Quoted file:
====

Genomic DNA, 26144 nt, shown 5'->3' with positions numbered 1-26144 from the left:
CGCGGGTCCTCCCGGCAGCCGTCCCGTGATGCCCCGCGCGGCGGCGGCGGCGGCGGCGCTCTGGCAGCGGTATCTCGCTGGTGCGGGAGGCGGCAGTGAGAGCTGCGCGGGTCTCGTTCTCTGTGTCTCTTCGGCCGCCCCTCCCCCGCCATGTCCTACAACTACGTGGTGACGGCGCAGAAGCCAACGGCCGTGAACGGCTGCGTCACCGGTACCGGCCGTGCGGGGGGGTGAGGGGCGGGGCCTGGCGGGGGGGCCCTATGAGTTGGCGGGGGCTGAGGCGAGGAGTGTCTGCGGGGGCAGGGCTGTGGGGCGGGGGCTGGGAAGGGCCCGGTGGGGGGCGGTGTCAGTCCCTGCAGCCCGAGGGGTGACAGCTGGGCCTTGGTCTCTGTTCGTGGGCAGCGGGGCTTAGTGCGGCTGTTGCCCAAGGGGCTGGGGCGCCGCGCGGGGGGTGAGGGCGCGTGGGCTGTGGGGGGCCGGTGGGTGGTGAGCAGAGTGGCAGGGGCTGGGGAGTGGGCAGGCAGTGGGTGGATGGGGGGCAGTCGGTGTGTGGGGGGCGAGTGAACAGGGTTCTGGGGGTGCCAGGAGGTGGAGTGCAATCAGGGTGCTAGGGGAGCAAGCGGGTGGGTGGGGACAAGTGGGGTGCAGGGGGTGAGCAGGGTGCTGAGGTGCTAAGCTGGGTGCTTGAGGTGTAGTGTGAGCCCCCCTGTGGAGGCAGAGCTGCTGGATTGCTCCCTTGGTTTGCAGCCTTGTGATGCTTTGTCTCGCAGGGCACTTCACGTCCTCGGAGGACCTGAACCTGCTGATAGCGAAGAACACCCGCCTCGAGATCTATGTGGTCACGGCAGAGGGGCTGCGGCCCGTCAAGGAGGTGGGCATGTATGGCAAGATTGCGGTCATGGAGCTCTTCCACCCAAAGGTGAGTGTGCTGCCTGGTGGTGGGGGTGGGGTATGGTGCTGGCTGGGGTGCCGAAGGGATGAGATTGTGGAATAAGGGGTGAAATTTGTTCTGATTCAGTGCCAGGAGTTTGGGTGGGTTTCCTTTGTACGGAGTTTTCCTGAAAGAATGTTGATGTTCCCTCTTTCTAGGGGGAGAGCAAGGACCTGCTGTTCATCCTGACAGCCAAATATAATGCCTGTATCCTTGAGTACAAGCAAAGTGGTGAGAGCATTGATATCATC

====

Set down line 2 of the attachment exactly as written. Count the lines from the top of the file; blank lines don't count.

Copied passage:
CGCGGGTCCTCCCGGCAGCCGTCCCGTGATGCCCCGCGCGGCGGCGGCGGCGGCGGCGCTCTGGCAGCGGTATCTCGCTGGTGCGGGAGGCGGCAGTGAGAGCTGCGCGGGTCTCGTTCTCTGTGTCTCTTCGGCCGCCCCTCCCCCGCCATGTCCTACAACTACGTGGTGACGGCGCAGAAGCCAACGGCCGTGAACGGCTGCGTCACCGGTACCGGCCGTGCGGGGGGGTGAGGGGCGGGGCCTGGCGGGGGGGCCCTATGAGTTGGCGGGGGCTGAGGCGAGGAGTGTCTGCGGGGGCAGGGCTGTGGGGCGGGGGCTGGGAAGGGCCCGGTGGGGGGCGGTGTCAGTCCCTGCAGCCCGAGGGGTGACAGCTGGGCCTTGGTCTCTGTTCGTGGGCAGCGGGGCTTAGTGCGGCTGTTGCCCAAGGGGCTGGGGCGCCGCGCGGGGGGTGAGGGCGCGTGGGCTGTGGGGGGCCGGTGGGTGGTGAGCAGAGTGGCAGGGGCTGGGGAGTGGGCAGGCAGTGGGTGGATGGGGGGCAGTCGGTGTGTGGGGGGCGAGTGAACAGGGTTCTGGGGGTGCCAGGAGGTGGAGTGCAATCAGGGTGCTAGGGGAGCAAGCGGGTGGGTGGGGACAAGTGGGGTGCAGGGGGTGAGCAGGGTGCTGAGGTGCTAAGCTGGGTGCTTGAGGTGTAGTGTGAGCCCCCCTGTGGAGGCAGAGCTGCTGGATTGCTCCCTTGGTTTGCAGCCTTGTGATGCTTTGTCTCGCAGGGCACTTCACGTCCTCGGAGGACCTGAACCTGCTGATAGCGAAGAACACCCGCCTCGAGATCTATGTGGTCACGGCAGAGGGGCTGCGGCCCGTCAAGGAGGTGGGCATGTATGGCAAGATTGCGGTCATGGAGCTCTTCCACCCAAAGGTGAGTGTGCTGCCTGGTGGTGGGGGTGGGGTATGGTGCTGGCTGGGGTGCCGAAGGGATGAGATTGTGGAATAAGGGGTGAAATTTGTTCTGATTCAGTGCCAGGAGTTTGGGTGGGTTTCCTTTGTACGGAGTTTTCCTGAAAGAATGTTGATGTTCCCTCTTTCTAGGGGGAGAGCAAGGACCTGCTGTTCATCCTGACAGCCAAATATAATGCCTGTATCCTTGAGTACAAGCAAAGTGGTGAGAGCATTGATATCATC